The first study to examine whether parental radiation exposure leads to increased heritable risk of common adult-onset multifactorial diseases (eg, hypertension, type 2 diabetes mellitus, hypercholesterolemia, ischemic heart disease, stroke) was conducted in a clinical examination program of 12 000 offspring of A-bomb survivors who had reached a median age of about 50 years. Data indicated no evidence of an association between the prevalence of multifactorial diseases in the offspring and parental radiation exposure.79 Continued follow-up to older ages is clearly needed to investigate the impact of possible genetic effects on disease morbidity and mortality as that cohort ages.


Approximately 40% of the A-bomb survivors, but about 80% of those exposed before age 20 years, are alive today. The latter are just now entering their cancer-prone and “diseases of aging” years. It has been estimated that as many cancers in the LSS and AHS cohorts have yet to occur as have previously occurred and were recorded. That is a major source of uncertainty in estimating the lifetime risk of cancer and other illnesses that needs to be resolved. Therefore, continued follow-up of the LSS cohort for the next 20 years will be an important opportunity to refine our comparative risk estimates for those exposed as children compared to those exposed as adults. Furthermore, the children (the F1 generation) having 1 or both parents who were A-bomb survivors are younger than the LSS cohort members and are only beginning to enter their disease-prone years. The extensive data on radiation dose, disease experience, and ancillary disease risk factors accumulated during the course of 60 years provides a wealth of information that can be mined for years to come to address a wide range of questions regarding the health effects of ionizing radiation.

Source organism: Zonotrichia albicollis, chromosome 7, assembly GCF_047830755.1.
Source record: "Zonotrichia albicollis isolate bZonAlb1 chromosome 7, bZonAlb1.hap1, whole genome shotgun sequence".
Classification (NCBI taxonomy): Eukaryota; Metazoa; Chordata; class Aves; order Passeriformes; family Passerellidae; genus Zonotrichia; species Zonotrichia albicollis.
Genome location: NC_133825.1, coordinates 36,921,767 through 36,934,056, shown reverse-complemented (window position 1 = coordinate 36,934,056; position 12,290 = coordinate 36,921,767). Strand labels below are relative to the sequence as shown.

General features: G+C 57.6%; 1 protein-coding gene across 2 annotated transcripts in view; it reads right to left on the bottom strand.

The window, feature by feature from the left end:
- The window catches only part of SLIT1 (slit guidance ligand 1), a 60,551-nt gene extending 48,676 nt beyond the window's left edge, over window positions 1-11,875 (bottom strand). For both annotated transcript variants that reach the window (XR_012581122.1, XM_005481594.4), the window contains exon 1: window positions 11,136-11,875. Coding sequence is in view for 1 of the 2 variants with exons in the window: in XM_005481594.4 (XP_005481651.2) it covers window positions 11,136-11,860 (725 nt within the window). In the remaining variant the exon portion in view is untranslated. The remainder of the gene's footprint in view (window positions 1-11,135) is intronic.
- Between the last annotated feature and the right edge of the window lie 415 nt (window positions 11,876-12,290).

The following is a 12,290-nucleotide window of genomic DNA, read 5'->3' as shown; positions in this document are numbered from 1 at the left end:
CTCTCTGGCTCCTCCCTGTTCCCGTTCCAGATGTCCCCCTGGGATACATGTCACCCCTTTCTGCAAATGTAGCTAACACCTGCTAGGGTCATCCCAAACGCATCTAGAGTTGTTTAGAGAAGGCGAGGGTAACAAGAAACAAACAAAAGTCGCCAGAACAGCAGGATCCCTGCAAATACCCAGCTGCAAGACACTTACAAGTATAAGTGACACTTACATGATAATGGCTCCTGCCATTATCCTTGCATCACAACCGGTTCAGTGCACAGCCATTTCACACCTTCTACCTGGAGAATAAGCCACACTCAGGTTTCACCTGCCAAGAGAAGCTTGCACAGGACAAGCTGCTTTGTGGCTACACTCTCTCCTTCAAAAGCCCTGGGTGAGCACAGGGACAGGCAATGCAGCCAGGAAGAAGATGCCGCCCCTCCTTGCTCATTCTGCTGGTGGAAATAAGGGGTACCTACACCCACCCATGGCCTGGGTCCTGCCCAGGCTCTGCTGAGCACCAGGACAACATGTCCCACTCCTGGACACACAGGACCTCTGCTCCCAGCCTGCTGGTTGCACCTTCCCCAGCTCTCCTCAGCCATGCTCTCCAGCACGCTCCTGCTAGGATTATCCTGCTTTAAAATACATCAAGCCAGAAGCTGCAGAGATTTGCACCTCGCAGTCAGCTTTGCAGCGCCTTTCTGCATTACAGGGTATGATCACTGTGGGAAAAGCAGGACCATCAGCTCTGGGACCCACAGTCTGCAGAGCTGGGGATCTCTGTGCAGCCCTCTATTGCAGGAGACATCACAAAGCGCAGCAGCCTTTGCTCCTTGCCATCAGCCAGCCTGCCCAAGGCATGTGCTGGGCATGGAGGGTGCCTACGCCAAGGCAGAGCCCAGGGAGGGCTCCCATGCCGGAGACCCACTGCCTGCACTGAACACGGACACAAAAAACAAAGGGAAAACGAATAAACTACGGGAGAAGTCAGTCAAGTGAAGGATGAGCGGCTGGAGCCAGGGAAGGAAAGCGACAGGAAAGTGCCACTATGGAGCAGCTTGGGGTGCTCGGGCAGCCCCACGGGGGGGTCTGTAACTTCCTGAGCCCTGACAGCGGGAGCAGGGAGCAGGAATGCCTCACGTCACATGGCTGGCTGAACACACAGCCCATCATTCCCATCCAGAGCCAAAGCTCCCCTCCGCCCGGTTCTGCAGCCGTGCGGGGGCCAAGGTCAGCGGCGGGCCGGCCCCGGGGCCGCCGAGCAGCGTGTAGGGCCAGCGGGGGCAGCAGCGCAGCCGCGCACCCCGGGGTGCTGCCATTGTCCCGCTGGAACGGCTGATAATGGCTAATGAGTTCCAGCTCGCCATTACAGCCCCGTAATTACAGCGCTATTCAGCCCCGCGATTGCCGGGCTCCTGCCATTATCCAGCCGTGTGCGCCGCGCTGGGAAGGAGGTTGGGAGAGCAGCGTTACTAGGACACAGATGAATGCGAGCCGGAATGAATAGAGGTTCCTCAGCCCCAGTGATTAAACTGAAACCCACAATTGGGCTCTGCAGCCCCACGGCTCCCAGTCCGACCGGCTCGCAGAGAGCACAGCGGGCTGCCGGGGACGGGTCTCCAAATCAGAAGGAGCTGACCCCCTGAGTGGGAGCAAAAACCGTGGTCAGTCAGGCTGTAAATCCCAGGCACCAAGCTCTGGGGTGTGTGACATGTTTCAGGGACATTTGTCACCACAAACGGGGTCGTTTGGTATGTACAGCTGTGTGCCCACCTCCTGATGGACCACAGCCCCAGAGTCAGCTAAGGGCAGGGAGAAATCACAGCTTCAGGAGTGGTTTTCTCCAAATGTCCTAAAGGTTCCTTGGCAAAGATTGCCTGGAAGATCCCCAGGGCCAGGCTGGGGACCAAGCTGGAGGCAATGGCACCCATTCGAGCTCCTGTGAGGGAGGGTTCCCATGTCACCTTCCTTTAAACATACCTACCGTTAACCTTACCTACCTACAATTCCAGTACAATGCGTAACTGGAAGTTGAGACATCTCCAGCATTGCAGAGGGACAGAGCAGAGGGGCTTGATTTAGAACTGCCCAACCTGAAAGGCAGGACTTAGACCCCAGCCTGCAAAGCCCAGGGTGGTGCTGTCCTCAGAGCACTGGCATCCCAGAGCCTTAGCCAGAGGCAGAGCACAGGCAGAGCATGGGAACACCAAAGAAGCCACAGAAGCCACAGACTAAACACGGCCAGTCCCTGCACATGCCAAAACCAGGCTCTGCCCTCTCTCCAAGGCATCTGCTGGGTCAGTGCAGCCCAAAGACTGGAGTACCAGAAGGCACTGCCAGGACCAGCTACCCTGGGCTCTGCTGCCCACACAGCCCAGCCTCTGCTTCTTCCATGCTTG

With respect to the search for radiation-induced mutations and risk to succeeding generations, the goal is that future RERF studies using powerful emerging technologies for DNA analyses will be able to detect an elevated mutation rate if one exists, or confirm the low mutation rate with a reasonably narrow upper-bound estimate for such mutations. Furthermore, the precious and extensive resource of biosamples contributed by A-bomb survivors offers hope for investigations of mechanisms for radiation-induced health effects for the benefit of the survivors and for humankind.


From among the ruins of two Japanese cities that experienced an event that the world hopes is never repeated emerged a uniquely historic and humanitarian research program. ABCC/RERF would become one of the world's longest continuing binational research projects producing the world's best risk estimations derived in a human population for health effects after an acute exposure to ionizing radiation. Deriving those health effects risk estimates continues to benefit the A-bomb survivors and provide international bodies such as the National Research Council and the United Nations Scientific Committee on the Effects of Atomic Radiation guidance for risk assessments and for governing groups responsible for establishing the world's radiation protection standards such as the International Commission on Radiological Protection. The lessons learned from establishing the cohorts and the pioneering analyses by ABCC and RERF scientists should serve as a legacy for future generations who experience occupational, medical, or environmental radiation exposures.

Author Disclosures: The author reports no conflicts of interest.